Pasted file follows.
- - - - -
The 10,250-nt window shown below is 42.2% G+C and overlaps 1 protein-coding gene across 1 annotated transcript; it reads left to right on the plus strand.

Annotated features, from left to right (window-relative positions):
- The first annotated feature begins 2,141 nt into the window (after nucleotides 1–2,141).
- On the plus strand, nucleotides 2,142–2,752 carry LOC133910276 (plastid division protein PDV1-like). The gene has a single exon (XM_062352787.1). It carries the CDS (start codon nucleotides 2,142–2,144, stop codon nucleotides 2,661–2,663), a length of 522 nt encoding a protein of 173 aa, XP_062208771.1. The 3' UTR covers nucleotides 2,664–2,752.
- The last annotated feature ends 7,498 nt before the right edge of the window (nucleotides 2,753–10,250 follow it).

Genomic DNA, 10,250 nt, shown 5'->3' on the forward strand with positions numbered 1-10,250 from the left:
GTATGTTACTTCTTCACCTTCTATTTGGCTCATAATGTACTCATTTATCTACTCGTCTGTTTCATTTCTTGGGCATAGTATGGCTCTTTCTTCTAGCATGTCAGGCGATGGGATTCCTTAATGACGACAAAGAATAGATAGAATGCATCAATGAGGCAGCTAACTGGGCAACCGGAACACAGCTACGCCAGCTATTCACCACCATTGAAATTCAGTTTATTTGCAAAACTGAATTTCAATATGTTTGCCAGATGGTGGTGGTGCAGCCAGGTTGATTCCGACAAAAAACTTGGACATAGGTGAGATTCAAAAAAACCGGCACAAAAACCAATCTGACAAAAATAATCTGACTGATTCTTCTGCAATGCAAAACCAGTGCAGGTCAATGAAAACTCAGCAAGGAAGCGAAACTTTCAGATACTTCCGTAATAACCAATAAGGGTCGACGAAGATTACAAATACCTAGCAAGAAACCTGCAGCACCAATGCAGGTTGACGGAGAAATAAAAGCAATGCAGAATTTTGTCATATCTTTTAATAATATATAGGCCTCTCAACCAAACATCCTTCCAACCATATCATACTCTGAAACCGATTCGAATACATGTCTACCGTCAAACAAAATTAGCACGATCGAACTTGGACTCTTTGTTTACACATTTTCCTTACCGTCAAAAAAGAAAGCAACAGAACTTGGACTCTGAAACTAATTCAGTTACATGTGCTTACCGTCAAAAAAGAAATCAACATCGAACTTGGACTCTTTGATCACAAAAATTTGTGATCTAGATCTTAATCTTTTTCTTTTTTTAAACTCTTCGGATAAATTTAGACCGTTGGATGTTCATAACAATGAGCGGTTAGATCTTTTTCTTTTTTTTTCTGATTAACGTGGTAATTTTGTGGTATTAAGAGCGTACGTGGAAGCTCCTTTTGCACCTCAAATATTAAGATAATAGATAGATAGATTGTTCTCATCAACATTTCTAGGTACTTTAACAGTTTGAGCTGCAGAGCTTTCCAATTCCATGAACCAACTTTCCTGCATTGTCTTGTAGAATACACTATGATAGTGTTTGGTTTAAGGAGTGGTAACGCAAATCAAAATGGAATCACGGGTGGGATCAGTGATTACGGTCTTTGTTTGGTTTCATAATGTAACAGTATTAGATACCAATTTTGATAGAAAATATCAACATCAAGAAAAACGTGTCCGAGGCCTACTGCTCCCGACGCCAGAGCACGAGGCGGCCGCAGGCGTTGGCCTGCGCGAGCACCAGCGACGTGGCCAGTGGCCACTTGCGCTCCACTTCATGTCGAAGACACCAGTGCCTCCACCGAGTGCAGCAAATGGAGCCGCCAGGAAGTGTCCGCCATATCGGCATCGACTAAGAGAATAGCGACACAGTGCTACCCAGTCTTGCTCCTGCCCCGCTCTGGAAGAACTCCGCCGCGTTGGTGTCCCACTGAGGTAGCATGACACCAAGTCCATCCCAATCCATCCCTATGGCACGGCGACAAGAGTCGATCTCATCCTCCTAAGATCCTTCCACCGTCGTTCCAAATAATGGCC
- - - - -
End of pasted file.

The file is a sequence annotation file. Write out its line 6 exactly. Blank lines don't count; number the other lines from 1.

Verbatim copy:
Genomic DNA, 10,250 nt, shown 5'->3' on the forward strand with positions numbered 1-10,250 from the left: